The process of creating polished concrete floors will involve many different heavy-duty machines. For example, it will be necessary to hire or employ somebody to create and pour the concrete with the help of a concrete mixer. You will also need a heavy-duty polishing machine such as a concrete grinder, that will be used to slowly grind down the surface of the concrete until it becomes smooth and soft to the touch. This is a far cheaper alternative to polishing marble or granite, however, the results are still very visually pleasing.
Homeowners, contractors and interior decorators should consider what exact kind of aesthetic they want for their floor, as there are different levels of glossiness that can be requested and produced. For example, there is a table that measures the Distinctness of Image (DOI) Gloss, from flat to highly polished. The levels are listed below:
- Level 1: Flat (ground)
- Level 2: Satin (honed)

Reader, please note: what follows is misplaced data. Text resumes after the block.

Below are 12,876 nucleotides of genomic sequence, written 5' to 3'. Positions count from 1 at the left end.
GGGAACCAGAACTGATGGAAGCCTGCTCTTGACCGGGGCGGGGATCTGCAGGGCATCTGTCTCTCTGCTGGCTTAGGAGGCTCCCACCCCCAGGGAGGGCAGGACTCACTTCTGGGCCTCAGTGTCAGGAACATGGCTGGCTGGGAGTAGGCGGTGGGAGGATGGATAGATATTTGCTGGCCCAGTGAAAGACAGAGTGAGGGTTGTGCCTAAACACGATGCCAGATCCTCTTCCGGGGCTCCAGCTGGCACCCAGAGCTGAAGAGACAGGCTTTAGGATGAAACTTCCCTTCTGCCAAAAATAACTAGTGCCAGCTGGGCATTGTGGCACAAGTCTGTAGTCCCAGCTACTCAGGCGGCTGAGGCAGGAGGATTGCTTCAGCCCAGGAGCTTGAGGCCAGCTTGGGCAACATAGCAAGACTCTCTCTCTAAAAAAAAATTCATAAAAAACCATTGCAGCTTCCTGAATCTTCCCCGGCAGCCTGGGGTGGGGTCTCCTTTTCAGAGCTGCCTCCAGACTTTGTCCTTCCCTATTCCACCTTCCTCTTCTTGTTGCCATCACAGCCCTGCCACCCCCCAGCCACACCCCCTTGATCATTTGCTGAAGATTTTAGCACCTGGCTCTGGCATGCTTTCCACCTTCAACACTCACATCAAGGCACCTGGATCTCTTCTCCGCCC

- Level 3: Polished
- Level 4: highly polished
Decorating a concrete house is one thing, but building one is another thing. In both aspects of the build, it is necessary to take into consideration all of the factors and plan your interiors and exteriors strategically before executing the plan and actualising your blueprints. For example, it will be necessary to determine what kind of concrete you’ll be working with, as its strength and durability levels also affect its appearance, which will impact your aesthetic results. The many different kinds of concrete are listed below:
Types of Concrete
- Normal strength concrete
- Ordinary concrete
- Reinforced concrete
- Prestressed concrete
- Precast concrete
- Lightweight concrete
- High-Density Concrete